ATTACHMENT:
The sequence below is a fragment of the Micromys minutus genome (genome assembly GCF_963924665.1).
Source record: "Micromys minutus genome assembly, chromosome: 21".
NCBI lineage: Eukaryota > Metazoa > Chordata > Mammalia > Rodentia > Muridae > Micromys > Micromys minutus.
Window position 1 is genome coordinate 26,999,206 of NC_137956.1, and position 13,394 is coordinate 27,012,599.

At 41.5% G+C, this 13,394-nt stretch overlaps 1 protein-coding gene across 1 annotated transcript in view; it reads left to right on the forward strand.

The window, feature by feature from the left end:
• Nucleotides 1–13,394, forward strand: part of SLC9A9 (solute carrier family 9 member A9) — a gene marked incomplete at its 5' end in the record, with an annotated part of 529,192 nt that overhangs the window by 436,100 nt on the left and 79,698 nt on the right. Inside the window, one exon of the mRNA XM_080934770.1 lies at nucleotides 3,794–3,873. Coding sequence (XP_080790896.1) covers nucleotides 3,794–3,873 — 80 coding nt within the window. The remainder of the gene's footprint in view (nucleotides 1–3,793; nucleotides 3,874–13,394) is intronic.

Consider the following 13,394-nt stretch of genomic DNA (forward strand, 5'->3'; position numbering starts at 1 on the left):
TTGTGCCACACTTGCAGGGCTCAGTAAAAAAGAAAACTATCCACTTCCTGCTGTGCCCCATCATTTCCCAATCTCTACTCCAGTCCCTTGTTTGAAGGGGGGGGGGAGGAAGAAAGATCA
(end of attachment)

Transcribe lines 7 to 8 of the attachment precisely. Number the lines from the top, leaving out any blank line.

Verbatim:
• Nucleotides 1–13,394, forward strand: part of SLC9A9 (solute carrier family 9 member A9) — a gene marked incomplete at its 5' end in the record, with an annotated part of 529,192 nt that overhangs the window by 436,100 nt on the left and 79,698 nt on the right. Inside the window, one exon of the mRNA XM_080934770.1 lies at nucleotides 3,794–3,873. Coding sequence (XP_080790896.1) covers nucleotides 3,794–3,873 — 80 coding nt within the window. The remainder of the gene's footprint in view (nucleotides 1–3,793; nucleotides 3,874–13,394) is intronic.

Consider the following 13,394-nt stretch of genomic DNA (forward strand, 5'->3'; position numbering starts at 1 on the left):